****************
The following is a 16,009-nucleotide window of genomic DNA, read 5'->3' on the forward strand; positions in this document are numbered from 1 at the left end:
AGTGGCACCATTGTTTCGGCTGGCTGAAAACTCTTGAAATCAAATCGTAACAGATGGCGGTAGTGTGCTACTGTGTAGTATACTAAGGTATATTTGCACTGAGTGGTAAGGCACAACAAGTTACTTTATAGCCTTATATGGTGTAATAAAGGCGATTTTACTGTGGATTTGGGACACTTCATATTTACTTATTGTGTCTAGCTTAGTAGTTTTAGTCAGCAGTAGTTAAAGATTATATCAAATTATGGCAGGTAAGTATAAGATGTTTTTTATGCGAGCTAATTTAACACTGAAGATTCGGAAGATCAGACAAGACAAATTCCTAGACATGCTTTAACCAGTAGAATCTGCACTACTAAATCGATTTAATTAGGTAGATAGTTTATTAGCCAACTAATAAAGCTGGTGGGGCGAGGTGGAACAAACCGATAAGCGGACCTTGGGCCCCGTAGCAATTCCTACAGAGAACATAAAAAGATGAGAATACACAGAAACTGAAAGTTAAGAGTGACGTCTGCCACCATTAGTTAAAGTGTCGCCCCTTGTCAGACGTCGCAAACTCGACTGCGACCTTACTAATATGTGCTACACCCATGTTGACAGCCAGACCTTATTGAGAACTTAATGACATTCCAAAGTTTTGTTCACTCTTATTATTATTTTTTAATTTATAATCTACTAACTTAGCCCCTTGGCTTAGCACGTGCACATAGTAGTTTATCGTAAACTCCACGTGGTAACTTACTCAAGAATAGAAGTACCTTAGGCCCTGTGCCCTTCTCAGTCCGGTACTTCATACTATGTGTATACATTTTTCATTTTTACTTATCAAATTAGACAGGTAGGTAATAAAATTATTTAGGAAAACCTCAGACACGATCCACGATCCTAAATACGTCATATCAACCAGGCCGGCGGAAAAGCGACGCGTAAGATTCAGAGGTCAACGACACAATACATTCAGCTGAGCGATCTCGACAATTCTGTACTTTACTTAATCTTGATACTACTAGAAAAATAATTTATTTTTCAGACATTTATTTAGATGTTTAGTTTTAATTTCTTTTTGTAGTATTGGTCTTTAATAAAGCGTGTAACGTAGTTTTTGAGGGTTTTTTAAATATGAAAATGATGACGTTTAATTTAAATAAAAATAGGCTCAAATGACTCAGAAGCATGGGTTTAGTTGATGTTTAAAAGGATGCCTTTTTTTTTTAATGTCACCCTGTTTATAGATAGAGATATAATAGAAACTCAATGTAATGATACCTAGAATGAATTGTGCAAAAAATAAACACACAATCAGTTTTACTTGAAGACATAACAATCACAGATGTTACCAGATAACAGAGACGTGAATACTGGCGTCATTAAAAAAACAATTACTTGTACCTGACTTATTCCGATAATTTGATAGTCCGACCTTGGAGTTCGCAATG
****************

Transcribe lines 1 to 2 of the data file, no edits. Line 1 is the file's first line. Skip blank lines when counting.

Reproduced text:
The following is a 16,009-nucleotide window of genomic DNA, read 5'->3' on the forward strand; positions in this document are numbered from 1 at the left end:
AGTGGCACCATTGTTTCGGCTGGCTGAAAACTCTTGAAATCAAATCGTAACAGATGGCGGTAGTGTGCTACTGTGTAGTATACTAAGGTATATTTGCACTGAGTGGTAAGGCACAACAAGTTACTTTATAGCCTTATATGGTGTAATAAAGGCGATTTTACTGTGGATTTGGGACACTTCATATTTACTTATTGTGTCTAGCTTAGTAGTTTTAGTCAGCAGTAGTTAAAGATTATATCAAATTATGGCAGGTAAGTATAAGATGTTTTTTATGCGAGCTAATTTAACACTGAAGATTCGGAAGATCAGACAAGACAAATTCCTAGACATGCTTTAACCAGTAGAATCTGCACTACTAAATCGATTTAATTAGGTAGATAGTTTATTAGCCAACTAATAAAGCTGGTGGGGCGAGGTGGAACAAACCGATAAGCGGACCTTGGGCCCCGTAGCAATTCCTACAGAGAACATAAAAAGATGAGAATACACAGAAACTGAAAGTTAAGAGTGACGTCTGCCACCATTAGTTAAAGTGTCGCCCCTTGTCAGACGTCGCAAACTCGACTGCGACCTTACTAATATGTGCTACACCCATGTTGACAGCCAGACCTTATTGAGAACTTAATGACATTCCAAAGTTTTGTTCACTCTTATTATTATTTTTTAATTTATAATCTACTAACTTAGCCCCTTGGCTTAGCACGTGCACATAGTAGTTTATCGTAAACTCCACGTGGTAACTTACTCAAGAATAGAAGTACCTTAGGCCCTGTGCCCTTCTCAGTCCGGTACTTCATACTATGTGTATACATTTTTCATTTTTACTTATCAAATTAGACAGGTAGGTAATAAAATTATTTAGGAAAACCTCAGACACGATCCACGATCCTAAATACGTCATATCAACCAGGCCGGCGGAAAAGCGACGCGTAAGATTCAGAGGTCAACGACACAATACATTCAGCTGAGCGATCTCGACAATTCTGTACTTTACTTAATCTTGATACTACTAGAAAAATAATTTATTTTTCAGACATTTATTTAGATGTTTAGTTTTAATTTCTTTTTGTAGTATTGGTCTTTAATAAAGCGTGTAACGTAGTTTTTGAGGGTTTTTTAAATATGAAAATGATGACGTTTAATTTAAATAAAAATAGGCTCAAATGACTCAGAAGCATGGGTTTAGTTGATGTTTAAAAGGATGCCTTTTTTTTTTAATGTCACCCTGTTTATAGATAGAGATATAATAGAAACTCAATGTAATGATACCTAGAATGAATTGTGCAAAAAATAAACACACAATCAGTTTTACTTGAAGACATAACAATCACAGATGTTACCAGATAACAGAGACGTGAATACTGGCGTCATTAAAAAAACAATTACTTGTACCTGACTTATTCCGATAATTTGATAGTCCGACCTTGGAGTTCGCAATG